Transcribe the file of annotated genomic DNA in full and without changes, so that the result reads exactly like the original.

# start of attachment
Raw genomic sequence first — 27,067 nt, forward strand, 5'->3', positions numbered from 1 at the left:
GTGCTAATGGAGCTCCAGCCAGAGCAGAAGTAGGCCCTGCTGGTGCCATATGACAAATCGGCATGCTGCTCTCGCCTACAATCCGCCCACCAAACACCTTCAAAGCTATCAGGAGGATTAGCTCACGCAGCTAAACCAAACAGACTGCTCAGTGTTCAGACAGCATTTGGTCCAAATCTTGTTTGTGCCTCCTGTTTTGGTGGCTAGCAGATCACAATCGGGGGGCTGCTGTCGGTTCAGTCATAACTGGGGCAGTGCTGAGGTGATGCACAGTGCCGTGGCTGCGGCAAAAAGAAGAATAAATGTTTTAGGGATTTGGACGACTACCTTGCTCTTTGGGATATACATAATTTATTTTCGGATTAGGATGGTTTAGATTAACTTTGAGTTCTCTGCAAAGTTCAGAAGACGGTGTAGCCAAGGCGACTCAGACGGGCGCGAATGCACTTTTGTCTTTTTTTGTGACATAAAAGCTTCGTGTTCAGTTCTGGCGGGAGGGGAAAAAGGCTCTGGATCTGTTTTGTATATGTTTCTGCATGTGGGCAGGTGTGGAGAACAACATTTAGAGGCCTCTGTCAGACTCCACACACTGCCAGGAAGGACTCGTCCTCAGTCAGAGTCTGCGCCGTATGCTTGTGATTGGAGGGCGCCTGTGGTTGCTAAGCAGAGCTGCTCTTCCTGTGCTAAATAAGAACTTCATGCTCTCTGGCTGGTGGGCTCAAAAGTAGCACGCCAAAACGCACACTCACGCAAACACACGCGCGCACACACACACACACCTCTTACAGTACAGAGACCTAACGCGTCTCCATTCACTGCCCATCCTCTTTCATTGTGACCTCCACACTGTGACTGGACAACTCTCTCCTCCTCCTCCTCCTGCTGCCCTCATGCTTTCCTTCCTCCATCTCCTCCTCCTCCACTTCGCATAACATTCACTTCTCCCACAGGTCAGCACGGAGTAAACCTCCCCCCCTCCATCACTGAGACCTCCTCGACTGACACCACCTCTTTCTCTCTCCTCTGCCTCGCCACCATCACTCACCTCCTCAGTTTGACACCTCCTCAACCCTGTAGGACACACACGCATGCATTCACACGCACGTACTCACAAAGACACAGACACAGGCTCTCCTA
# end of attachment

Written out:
Raw genomic sequence first — 27,067 nt, forward strand, 5'->3', positions numbered from 1 at the left:
GTGCTAATGGAGCTCCAGCCAGAGCAGAAGTAGGCCCTGCTGGTGCCATATGACAAATCGGCATGCTGCTCTCGCCTACAATCCGCCCACCAAACACCTTCAAAGCTATCAGGAGGATTAGCTCACGCAGCTAAACCAAACAGACTGCTCAGTGTTCAGACAGCATTTGGTCCAAATCTTGTTTGTGCCTCCTGTTTTGGTGGCTAGCAGATCACAATCGGGGGGCTGCTGTCGGTTCAGTCATAACTGGGGCAGTGCTGAGGTGATGCACAGTGCCGTGGCTGCGGCAAAAAGAAGAATAAATGTTTTAGGGATTTGGACGACTACCTTGCTCTTTGGGATATACATAATTTATTTTCGGATTAGGATGGTTTAGATTAACTTTGAGTTCTCTGCAAAGTTCAGAAGACGGTGTAGCCAAGGCGACTCAGACGGGCGCGAATGCACTTTTGTCTTTTTTTGTGACATAAAAGCTTCGTGTTCAGTTCTGGCGGGAGGGGAAAAAGGCTCTGGATCTGTTTTGTATATGTTTCTGCATGTGGGCAGGTGTGGAGAACAACATTTAGAGGCCTCTGTCAGACTCCACACACTGCCAGGAAGGACTCGTCCTCAGTCAGAGTCTGCGCCGTATGCTTGTGATTGGAGGGCGCCTGTGGTTGCTAAGCAGAGCTGCTCTTCCTGTGCTAAATAAGAACTTCATGCTCTCTGGCTGGTGGGCTCAAAAGTAGCACGCCAAAACGCACACTCACGCAAACACACGCGCGCACACACACACACACCTCTTACAGTACAGAGACCTAACGCGTCTCCATTCACTGCCCATCCTCTTTCATTGTGACCTCCACACTGTGACTGGACAACTCTCTCCTCCTCCTCCTCCTGCTGCCCTCATGCTTTCCTTCCTCCATCTCCTCCTCCTCCACTTCGCATAACATTCACTTCTCCCACAGGTCAGCACGGAGTAAACCTCCCCCCCTCCATCACTGAGACCTCCTCGACTGACACCACCTCTTTCTCTCTCCTCTGCCTCGCCACCATCACTCACCTCCTCAGTTTGACACCTCCTCAACCCTGTAGGACACACACGCATGCATTCACACGCACGTACTCACAAAGACACAGACACAGGCTCTCCTA